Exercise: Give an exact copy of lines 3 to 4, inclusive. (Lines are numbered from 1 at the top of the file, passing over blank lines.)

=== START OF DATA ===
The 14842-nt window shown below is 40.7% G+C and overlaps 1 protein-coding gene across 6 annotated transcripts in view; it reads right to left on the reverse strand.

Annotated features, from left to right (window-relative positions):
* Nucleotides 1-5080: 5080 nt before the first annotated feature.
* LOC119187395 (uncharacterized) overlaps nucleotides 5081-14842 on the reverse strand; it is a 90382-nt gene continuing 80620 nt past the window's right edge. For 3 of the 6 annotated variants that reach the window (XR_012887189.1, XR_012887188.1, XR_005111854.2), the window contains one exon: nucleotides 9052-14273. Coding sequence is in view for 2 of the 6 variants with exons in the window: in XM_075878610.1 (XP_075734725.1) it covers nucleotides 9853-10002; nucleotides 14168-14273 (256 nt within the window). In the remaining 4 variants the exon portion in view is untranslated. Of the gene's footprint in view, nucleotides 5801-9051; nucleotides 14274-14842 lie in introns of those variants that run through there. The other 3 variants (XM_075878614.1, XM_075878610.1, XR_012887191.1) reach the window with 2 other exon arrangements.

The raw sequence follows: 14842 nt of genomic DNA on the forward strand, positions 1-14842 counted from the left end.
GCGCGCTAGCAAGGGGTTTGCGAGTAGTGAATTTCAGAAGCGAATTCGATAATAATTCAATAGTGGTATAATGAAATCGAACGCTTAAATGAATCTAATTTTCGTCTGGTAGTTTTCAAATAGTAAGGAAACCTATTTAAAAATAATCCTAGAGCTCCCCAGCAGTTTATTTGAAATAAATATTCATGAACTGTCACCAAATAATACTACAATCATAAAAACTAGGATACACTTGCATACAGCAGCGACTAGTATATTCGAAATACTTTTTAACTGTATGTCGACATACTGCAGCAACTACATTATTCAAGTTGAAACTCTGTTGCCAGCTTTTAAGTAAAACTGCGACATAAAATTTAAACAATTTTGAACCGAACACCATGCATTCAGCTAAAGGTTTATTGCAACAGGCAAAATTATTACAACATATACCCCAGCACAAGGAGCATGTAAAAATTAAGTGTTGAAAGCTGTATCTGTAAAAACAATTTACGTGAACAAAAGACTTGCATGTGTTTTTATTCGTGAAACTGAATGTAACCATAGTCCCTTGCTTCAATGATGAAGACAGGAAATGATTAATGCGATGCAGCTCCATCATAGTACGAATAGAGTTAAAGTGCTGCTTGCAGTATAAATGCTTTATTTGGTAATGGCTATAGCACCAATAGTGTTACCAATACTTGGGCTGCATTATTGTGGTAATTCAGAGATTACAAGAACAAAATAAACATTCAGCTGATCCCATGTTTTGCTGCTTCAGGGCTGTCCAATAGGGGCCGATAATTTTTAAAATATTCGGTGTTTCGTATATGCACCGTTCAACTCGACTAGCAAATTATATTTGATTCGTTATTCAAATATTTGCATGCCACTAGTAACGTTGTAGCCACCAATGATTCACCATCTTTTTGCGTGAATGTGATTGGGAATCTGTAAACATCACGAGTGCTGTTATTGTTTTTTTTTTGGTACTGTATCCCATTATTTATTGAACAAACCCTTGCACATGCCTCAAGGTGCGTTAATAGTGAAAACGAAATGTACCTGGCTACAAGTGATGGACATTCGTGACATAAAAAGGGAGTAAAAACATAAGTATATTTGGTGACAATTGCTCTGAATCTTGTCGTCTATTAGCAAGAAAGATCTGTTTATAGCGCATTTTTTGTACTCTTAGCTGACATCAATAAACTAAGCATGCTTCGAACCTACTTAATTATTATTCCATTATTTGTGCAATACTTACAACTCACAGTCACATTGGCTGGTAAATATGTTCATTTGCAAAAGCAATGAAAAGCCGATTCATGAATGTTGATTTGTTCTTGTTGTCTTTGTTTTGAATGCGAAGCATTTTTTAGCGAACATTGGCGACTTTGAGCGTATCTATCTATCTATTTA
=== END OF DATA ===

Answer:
* Nucleotides 1-5080: 5080 nt before the first annotated feature.
* LOC119187395 (uncharacterized) overlaps nucleotides 5081-14842 on the reverse strand; it is a 90382-nt gene continuing 80620 nt past the window's right edge. For 3 of the 6 annotated variants that reach the window (XR_012887189.1, XR_012887188.1, XR_005111854.2), the window contains one exon: nucleotides 9052-14273. Coding sequence is in view for 2 of the 6 variants with exons in the window: in XM_075878610.1 (XP_075734725.1) it covers nucleotides 9853-10002; nucleotides 14168-14273 (256 nt within the window). In the remaining 4 variants the exon portion in view is untranslated. Of the gene's footprint in view, nucleotides 5801-9051; nucleotides 14274-14842 lie in introns of those variants that run through there. The other 3 variants (XM_075878614.1, XM_075878610.1, XR_012887191.1) reach the window with 2 other exon arrangements.